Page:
consideration.  The proposed amendments will be available for public comment until APA considers the proposal for approval at their July meeting.

 

Under the proposed amendments, the five roads that will be opened under temporary revocable permit (TRP) include: the Jackworks and Maple Hill Roads in the Aldrich Pond Wild Forest, and the Herkimer Landing, South Shore and Wolf Lake Landing Roads in the Black River Wild Forest.  These roads will be opened for permitted use only from September 1st to December 15th, to allow hunters access to primitive camping sites.   These roads are slated to be rehabilitated for automobile and truck access by 2006 at which point public ATV access will be eliminated.  The State Vehicle and Traffic law prohibits the use of ATVs on roads that are opened to motor vehicle use unless the purpose of such opening is to provide ATVs with access to adjacent trails and areas which they could not otherwise access.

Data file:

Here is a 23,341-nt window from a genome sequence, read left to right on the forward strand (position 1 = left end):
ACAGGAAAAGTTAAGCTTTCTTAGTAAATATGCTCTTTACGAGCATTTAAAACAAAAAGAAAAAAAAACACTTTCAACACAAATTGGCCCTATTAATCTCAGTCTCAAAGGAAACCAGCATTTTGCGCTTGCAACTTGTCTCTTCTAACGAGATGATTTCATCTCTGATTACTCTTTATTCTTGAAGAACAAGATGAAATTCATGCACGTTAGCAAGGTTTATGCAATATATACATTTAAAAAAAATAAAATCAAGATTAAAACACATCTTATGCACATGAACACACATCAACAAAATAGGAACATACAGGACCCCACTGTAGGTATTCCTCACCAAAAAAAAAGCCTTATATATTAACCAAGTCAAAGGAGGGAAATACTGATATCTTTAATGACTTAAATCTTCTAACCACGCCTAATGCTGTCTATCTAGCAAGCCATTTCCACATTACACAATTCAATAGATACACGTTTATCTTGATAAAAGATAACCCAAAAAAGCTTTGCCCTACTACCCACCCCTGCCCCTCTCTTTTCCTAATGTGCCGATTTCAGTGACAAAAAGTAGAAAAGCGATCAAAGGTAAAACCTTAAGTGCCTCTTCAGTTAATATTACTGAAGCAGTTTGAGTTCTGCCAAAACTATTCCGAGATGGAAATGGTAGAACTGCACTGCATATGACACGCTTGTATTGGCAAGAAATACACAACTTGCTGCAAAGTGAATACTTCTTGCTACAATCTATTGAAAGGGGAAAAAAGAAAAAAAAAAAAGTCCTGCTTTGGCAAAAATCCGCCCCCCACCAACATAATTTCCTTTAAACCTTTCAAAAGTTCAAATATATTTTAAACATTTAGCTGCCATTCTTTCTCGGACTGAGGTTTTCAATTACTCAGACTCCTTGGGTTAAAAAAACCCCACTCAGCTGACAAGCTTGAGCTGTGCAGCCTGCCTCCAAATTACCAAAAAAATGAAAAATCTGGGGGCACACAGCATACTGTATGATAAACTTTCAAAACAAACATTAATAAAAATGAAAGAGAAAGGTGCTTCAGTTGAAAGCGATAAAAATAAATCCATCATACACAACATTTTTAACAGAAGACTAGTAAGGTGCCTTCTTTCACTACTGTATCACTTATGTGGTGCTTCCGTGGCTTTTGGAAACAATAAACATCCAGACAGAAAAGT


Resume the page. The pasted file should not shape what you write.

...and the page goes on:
If the proposed amendments are approved by APA, DEC will begin immediate enforcement of the road closures to ensure that the public understands the need to eliminate illegal and inappropriate ATV use on State Forest Preserve lands and to ensure that the resources of the Forest Preserve are protected. 

 

As part of his 2004-05 Executive Budget, Pataki proposed legislation to provide for public education, enforcement and funding, all of which are essential to controlling ATV use on State Lands.  Passage of the Governor’s proposed legislation would enhance DEC’s efforts to properly manage ATV use in New York State.  DEC is also developing an ATV policy for the Forest Preserve, State Forest, and conservation easement lands.  It is not the policy of DEC to provide riding opportunities on State lands.  Motor vehicle use, however, provides a means of access to DEC programs such as hunting and fishing.  This policy will establish a set of criteria for evaluating the suitability of roads for ATV access in limited circumstances in compliance with existing law.